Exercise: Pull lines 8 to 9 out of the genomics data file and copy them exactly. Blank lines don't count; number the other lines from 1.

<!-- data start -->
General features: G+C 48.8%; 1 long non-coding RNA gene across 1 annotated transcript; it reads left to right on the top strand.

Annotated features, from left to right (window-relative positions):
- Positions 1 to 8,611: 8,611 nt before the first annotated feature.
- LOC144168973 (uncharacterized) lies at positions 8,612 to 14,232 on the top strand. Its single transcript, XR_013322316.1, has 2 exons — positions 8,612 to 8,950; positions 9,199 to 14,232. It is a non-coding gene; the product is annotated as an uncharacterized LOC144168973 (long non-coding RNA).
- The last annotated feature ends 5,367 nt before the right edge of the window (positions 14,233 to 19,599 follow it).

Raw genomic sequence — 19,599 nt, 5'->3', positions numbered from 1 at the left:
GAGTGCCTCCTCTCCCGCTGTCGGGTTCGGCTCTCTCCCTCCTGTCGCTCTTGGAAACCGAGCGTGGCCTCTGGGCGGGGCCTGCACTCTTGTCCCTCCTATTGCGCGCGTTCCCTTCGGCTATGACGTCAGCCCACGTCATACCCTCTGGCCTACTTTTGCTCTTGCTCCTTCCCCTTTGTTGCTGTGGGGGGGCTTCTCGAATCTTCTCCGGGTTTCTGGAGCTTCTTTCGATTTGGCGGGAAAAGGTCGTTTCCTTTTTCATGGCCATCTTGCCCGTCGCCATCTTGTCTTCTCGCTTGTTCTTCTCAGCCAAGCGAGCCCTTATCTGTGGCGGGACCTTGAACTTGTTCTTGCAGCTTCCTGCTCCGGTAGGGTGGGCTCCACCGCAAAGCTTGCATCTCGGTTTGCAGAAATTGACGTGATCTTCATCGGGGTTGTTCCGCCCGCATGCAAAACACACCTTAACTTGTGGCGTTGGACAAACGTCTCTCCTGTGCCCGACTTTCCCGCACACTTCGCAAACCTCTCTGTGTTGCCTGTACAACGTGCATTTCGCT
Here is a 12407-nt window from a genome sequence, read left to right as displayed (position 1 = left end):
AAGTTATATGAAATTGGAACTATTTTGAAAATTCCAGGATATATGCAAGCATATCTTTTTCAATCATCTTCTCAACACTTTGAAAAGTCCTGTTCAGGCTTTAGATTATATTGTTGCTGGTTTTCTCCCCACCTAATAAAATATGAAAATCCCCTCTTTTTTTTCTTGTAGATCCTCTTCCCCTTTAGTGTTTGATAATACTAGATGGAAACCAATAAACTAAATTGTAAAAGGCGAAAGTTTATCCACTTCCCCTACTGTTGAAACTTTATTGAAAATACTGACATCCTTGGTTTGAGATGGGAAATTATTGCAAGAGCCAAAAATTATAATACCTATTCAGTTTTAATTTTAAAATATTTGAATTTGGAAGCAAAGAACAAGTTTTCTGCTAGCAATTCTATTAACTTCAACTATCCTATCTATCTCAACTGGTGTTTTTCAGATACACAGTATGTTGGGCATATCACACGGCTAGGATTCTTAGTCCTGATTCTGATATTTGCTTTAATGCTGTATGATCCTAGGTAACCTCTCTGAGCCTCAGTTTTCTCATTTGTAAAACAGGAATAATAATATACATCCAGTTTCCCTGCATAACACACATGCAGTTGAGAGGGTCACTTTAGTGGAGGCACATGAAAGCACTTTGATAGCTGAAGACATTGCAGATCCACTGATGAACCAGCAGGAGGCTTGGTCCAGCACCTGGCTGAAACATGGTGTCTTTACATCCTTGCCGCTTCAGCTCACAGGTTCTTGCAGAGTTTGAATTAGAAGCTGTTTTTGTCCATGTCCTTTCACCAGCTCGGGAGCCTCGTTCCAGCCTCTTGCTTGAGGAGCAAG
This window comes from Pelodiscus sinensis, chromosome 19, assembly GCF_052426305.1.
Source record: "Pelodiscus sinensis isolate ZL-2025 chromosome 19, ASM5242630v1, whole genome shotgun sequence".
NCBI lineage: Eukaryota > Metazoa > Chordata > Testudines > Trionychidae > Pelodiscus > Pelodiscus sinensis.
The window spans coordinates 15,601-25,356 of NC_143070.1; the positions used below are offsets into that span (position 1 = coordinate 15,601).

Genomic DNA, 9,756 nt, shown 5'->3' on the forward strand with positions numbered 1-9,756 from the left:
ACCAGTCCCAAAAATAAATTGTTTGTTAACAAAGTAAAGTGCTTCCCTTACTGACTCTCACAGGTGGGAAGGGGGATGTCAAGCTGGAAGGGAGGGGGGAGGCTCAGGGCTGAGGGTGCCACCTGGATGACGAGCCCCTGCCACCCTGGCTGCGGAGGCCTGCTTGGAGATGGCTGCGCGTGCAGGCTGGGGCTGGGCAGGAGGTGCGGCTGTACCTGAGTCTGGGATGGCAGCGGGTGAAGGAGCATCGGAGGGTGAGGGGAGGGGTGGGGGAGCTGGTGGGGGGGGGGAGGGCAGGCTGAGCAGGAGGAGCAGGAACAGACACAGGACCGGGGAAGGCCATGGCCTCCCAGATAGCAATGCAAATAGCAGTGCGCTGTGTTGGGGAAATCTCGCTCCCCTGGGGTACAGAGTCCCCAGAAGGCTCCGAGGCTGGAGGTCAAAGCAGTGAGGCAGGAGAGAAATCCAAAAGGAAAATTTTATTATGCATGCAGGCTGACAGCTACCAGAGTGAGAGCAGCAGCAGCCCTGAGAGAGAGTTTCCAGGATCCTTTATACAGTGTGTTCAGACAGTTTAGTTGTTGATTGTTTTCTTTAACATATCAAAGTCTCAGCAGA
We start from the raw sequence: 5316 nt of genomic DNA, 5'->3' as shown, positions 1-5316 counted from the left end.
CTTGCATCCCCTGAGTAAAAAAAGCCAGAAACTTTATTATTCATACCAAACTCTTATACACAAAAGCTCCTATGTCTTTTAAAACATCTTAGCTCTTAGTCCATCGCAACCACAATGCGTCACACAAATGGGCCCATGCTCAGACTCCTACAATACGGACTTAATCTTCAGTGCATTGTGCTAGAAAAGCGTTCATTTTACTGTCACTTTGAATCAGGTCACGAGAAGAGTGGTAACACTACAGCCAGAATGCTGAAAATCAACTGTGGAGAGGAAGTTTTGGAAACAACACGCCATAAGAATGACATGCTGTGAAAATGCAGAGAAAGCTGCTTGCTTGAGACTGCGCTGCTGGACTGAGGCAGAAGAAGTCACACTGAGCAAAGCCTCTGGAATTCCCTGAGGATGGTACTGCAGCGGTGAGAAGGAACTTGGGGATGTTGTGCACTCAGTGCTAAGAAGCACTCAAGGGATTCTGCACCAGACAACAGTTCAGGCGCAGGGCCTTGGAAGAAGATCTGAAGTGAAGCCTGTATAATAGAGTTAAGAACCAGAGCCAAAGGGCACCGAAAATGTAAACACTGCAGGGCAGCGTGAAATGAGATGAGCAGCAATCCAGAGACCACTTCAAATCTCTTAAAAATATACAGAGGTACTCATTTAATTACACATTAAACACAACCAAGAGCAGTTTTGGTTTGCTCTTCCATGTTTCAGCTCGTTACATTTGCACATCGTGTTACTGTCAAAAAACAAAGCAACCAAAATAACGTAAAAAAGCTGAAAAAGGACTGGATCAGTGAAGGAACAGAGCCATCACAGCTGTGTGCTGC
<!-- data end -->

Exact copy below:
Here is a 12407-nt window from a genome sequence, read left to right as displayed (position 1 = left end):
AAGTTATATGAAATTGGAACTATTTTGAAAATTCCAGGATATATGCAAGCATATCTTTTTCAATCATCTTCTCAACACTTTGAAAAGTCCTGTTCAGGCTTTAGATTATATTGTTGCTGGTTTTCTCCCCACCTAATAAAATATGAAAATCCCCTCTTTTTTTTCTTGTAGATCCTCTTCCCCTTTAGTGTTTGATAATACTAGATGGAAACCAATAAACTAAATTGTAAAAGGCGAAAGTTTATCCACTTCCCCTACTGTTGAAACTTTATTGAAAATACTGACATCCTTGGTTTGAGATGGGAAATTATTGCAAGAGCCAAAAATTATAATACCTATTCAGTTTTAATTTTAAAATATTTGAATTTGGAAGCAAAGAACAAGTTTTCTGCTAGCAATTCTATTAACTTCAACTATCCTATCTATCTCAACTGGTGTTTTTCAGATACACAGTATGTTGGGCATATCACACGGCTAGGATTCTTAGTCCTGATTCTGATATTTGCTTTAATGCTGTATGATCCTAGGTAACCTCTCTGAGCCTCAGTTTTCTCATTTGTAAAACAGGAATAATAATATACATCCAGTTTCCCTGCATAACACACATGCAGTTGAGAGGGTCACTTTAGTGGAGGCACATGAAAGCACTTTGATAGCTGAAGACATTGCAGATCCACTGATGAACCAGCAGGAGGCTTGGTCCAGCACCTGGCTGAAACATGGTGTCTTTACATCCTTGCCGCTTCAGCTCACAGGTTCTTGCAGAGTTTGAATTAGAAGCTGTTTTTGTCCATGTCCTTTCACCAGCTCGGGAGCCTCGTTCCAGCCTCTTGCTTGAGGAGCAAG